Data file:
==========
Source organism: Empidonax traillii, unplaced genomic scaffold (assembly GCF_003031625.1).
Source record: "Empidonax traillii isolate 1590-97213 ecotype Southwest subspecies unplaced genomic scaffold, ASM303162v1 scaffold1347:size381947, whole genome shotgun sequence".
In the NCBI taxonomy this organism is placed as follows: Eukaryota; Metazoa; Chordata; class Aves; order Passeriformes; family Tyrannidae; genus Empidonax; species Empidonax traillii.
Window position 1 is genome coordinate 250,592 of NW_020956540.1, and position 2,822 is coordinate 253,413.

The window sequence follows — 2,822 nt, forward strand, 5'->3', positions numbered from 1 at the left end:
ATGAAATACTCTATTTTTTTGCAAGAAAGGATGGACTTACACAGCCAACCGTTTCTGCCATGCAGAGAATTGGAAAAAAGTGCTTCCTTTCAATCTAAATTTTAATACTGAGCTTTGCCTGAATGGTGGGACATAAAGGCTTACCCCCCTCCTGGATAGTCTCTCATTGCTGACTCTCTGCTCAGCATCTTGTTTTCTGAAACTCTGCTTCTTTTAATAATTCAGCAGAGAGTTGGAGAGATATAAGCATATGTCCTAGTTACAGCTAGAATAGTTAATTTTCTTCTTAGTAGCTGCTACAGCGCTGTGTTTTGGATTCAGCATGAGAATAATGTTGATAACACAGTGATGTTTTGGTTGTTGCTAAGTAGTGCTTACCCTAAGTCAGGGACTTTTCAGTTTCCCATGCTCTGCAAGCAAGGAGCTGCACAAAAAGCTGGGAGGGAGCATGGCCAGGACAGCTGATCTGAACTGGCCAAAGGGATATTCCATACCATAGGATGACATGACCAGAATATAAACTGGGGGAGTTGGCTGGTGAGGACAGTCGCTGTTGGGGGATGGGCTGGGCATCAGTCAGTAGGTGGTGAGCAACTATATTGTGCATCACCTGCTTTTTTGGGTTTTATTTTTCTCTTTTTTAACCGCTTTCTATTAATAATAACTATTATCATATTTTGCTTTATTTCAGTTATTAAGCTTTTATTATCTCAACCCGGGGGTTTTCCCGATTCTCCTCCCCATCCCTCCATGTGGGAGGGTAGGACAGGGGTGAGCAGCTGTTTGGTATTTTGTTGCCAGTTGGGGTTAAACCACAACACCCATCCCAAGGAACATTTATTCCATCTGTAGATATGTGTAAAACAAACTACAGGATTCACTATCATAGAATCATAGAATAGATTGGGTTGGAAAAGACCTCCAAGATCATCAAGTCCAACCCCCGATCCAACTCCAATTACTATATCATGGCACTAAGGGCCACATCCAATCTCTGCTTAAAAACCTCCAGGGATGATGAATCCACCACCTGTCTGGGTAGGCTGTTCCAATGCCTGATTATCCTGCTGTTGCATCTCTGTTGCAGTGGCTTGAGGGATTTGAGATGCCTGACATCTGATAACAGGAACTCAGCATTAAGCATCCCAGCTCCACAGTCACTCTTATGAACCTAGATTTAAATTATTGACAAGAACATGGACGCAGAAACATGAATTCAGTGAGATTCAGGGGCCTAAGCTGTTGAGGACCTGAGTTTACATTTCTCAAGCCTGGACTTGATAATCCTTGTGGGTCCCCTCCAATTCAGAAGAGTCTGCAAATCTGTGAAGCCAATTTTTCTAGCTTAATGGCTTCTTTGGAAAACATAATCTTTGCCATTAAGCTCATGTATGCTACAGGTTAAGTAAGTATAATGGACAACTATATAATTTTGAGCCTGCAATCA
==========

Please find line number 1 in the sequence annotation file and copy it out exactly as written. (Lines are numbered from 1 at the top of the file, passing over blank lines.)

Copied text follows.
Source organism: Empidonax traillii, unplaced genomic scaffold (assembly GCF_003031625.1).